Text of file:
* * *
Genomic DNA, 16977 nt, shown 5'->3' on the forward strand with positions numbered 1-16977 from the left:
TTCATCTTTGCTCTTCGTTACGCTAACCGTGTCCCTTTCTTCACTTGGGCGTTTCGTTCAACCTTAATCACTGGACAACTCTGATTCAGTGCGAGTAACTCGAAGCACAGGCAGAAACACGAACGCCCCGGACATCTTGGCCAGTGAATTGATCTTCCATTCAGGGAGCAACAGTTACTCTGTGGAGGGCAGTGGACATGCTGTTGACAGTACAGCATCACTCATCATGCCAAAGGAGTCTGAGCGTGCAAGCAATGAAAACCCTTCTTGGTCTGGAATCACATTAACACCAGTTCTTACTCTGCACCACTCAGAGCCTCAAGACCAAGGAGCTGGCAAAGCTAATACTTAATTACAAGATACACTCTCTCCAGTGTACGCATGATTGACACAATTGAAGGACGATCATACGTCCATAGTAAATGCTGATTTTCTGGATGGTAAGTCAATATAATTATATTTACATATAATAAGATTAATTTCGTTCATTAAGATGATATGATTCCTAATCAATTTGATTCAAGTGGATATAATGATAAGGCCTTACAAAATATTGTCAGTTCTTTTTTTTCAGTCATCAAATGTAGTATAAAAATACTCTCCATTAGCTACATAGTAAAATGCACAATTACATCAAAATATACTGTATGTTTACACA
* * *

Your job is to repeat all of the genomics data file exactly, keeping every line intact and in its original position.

Genomic DNA, 16977 nt, shown 5'->3' on the forward strand with positions numbered 1-16977 from the left:
TTCATCTTTGCTCTTCGTTACGCTAACCGTGTCCCTTTCTTCACTTGGGCGTTTCGTTCAACCTTAATCACTGGACAACTCTGATTCAGTGCGAGTAACTCGAAGCACAGGCAGAAACACGAACGCCCCGGACATCTTGGCCAGTGAATTGATCTTCCATTCAGGGAGCAACAGTTACTCTGTGGAGGGCAGTGGACATGCTGTTGACAGTACAGCATCACTCATCATGCCAAAGGAGTCTGAGCGTGCAAGCAATGAAAACCCTTCTTGGTCTGGAATCACATTAACACCAGTTCTTACTCTGCACCACTCAGAGCCTCAAGACCAAGGAGCTGGCAAAGCTAATACTTAATTACAAGATACACTCTCTCCAGTGTACGCATGATTGACACAATTGAAGGACGATCATACGTCCATAGTAAATGCTGATTTTCTGGATGGTAAGTCAATATAATTATATTTACATATAATAAGATTAATTTCGTTCATTAAGATGATATGATTCCTAATCAATTTGATTCAAGTGGATATAATGATAAGGCCTTACAAAATATTGTCAGTTCTTTTTTTTCAGTCATCAAATGTAGTATAAAAATACTCTCCATTAGCTACATAGTAAAATGCACAATTACATCAAAATATACTGTATGTTTACACA